6
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The basis of this puzzle, is based on a common 2D chess puzzle, where you try to fit 8 queens on a chessboard without the queens being able to attack each other.

Extend this concept into a 3D cube (8x8x8... like 8 chess boards on each other), but we do analysis on both vertical and horizontal planes. So no queen can attack each other in any vertical plane or in any horizontal plane.

What is the maximum number of queens can you fit into this chess cube without them being able to attack each other. (To describe your solution, feel free to post an image showing each layer in order, or illustrate it with text of x's and o's)

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    $\begingroup$ An automated search shows that it is possible to put 16 queens on an 8x8x2, but it is not possible to put 32 queens on an 8x8x4. $\endgroup$ – f'' Oct 3 '15 at 2:26
  • $\begingroup$ en.m.wikipedia.org/wiki/Eight_queens_puzzle shows 92 possible solutions for the 8x8. If you tried all combinations of these in the 8x8x4 and they didn't work then that is very useful info ;) $\endgroup$ – VenomFangs Oct 3 '15 at 3:47
  • $\begingroup$ It's important to cut the cube in both vertical directions for the testing. So you cut the planes in the direction of each axis. $\endgroup$ – VenomFangs Oct 3 '15 at 3:48
  • $\begingroup$ Possible variation (maybe as a next question?) would be to see how many queens you can put on 6 8x8 fields on the outside of a cube. $\endgroup$ – Tim Couwelier Oct 3 '15 at 5:17
  • $\begingroup$ Unless the outside affect each other then it is 48 as you can fit 8 in each side $\endgroup$ – VenomFangs Oct 5 '15 at 0:52
4
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The maximum I've been able to find is 50.

I started off trying to get solutions by stacking various arrangements of the eight-queen solutions and filling in the leftover spaces optimally, but realized that to be a dreadfully inefficient (and far from optimal) exercise, and instead came up with a fairly straightforward recursive backtracking algorithm to populate an optimal cube.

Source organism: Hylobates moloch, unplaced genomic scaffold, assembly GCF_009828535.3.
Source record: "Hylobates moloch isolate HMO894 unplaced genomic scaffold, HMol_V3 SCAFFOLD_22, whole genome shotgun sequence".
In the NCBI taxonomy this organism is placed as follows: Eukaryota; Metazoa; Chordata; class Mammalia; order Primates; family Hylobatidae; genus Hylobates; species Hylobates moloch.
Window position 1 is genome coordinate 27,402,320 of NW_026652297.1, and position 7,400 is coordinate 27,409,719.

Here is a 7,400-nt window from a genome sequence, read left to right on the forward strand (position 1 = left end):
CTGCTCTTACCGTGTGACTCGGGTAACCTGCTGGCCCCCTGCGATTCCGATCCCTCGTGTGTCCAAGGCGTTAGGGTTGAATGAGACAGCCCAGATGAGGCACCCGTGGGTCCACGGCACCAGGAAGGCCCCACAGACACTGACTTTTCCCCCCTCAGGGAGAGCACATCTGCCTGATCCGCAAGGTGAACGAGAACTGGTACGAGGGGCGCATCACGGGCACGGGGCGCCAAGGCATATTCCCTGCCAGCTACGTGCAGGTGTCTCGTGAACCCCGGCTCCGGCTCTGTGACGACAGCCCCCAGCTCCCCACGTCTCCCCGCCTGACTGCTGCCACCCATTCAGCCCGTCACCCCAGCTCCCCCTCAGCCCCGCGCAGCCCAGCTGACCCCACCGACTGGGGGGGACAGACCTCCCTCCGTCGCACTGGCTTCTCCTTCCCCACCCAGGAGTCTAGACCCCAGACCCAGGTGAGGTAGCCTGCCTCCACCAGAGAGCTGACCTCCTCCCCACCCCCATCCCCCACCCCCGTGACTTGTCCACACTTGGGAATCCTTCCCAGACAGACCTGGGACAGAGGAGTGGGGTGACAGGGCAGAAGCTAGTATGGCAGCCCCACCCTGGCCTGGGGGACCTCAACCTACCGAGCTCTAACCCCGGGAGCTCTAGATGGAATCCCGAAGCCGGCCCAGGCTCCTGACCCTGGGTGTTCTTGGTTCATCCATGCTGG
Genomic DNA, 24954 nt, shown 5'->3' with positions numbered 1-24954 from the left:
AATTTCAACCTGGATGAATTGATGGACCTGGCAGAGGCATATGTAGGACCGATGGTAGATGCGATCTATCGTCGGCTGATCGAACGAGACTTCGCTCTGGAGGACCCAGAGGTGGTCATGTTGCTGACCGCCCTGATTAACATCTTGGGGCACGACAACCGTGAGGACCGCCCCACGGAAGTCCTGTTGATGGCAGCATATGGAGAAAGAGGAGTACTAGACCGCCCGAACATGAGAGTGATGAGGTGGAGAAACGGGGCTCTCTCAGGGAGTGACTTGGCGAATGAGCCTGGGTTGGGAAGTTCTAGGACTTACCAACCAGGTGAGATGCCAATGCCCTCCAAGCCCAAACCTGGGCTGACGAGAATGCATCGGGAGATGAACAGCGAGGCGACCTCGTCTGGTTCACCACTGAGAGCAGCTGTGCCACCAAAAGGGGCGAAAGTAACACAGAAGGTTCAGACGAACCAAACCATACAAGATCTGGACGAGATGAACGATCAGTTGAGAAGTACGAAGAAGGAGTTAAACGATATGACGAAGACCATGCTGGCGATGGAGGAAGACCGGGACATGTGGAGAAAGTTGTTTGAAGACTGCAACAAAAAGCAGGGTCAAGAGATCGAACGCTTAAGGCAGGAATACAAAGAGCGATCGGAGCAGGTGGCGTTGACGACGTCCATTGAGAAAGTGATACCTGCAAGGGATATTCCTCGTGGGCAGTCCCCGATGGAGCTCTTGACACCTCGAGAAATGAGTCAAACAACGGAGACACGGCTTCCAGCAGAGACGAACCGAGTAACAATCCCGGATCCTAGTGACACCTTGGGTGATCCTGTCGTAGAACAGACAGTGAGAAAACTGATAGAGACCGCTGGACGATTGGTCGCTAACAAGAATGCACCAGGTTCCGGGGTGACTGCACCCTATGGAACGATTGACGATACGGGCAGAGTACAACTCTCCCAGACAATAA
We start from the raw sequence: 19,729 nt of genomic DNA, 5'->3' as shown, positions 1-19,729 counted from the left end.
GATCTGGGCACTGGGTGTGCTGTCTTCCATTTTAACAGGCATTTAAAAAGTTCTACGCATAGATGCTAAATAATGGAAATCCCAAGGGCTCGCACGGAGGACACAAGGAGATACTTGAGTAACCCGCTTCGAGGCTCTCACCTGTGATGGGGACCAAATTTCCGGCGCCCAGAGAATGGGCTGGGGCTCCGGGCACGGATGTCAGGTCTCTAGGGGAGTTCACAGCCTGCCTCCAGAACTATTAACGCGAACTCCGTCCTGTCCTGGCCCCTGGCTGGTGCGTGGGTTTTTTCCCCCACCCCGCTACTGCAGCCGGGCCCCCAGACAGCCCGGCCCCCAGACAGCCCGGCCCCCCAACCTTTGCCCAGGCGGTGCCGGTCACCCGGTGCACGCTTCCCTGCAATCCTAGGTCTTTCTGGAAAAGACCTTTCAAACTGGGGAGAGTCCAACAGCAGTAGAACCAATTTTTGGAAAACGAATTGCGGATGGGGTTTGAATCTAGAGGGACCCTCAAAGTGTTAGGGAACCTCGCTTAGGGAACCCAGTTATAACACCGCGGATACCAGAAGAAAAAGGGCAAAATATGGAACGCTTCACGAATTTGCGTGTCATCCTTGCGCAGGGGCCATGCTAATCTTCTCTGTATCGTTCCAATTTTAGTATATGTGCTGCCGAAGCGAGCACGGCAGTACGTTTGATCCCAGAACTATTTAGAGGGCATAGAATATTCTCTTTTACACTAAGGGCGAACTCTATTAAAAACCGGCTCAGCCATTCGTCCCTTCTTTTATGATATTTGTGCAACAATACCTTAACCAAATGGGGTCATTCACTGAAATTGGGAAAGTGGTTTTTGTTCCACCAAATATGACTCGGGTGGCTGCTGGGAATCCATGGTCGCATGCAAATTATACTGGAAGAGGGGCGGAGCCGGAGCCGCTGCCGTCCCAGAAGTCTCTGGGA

So anyways, here's my solution:

Layer 1:

Layer 1

Layer 2:

Layer 2

Layer 3:

Layer 3

Layer 4:

Layer 4

Layer 5:

Layer 5

Layer 6:

Layer 6

Layer 7:

Layer 7

Layer 8:

Layer 8

If the pattern isn't clear, here's what the solution would look like from a "top-down" view through all eight layers. Neat stuff.

All together, now

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  • $\begingroup$ Can Queens only move in two directions in 3D space? Because from layer 1 to layer 2, it looks like L1B1 attacks L2A2 along a diagonal. If this isn't a valid move, I am curious as to why. $\endgroup$ – question_asker Nov 20 '15 at 14:08
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    $\begingroup$ The way I interpreted the question, that kind of movement is not possible. I essentially divided the cube into 24 planes (8 planes along each axis) and evaluated each of those planes. So, L1B1 does not share any planes with L2A2, so the two do not interfere with each other. $\endgroup$ – Steve Eckert Nov 20 '15 at 14:19
  • $\begingroup$ Suppose to consider the 1 horizontal cut and the 2 possible vertical cuts. Gives a total of 24 chess boards to check for validation after placing the Queens. Showing the 8 layers, gives enough info the figure out the rest $\endgroup$ – VenomFangs Nov 20 '15 at 14:24

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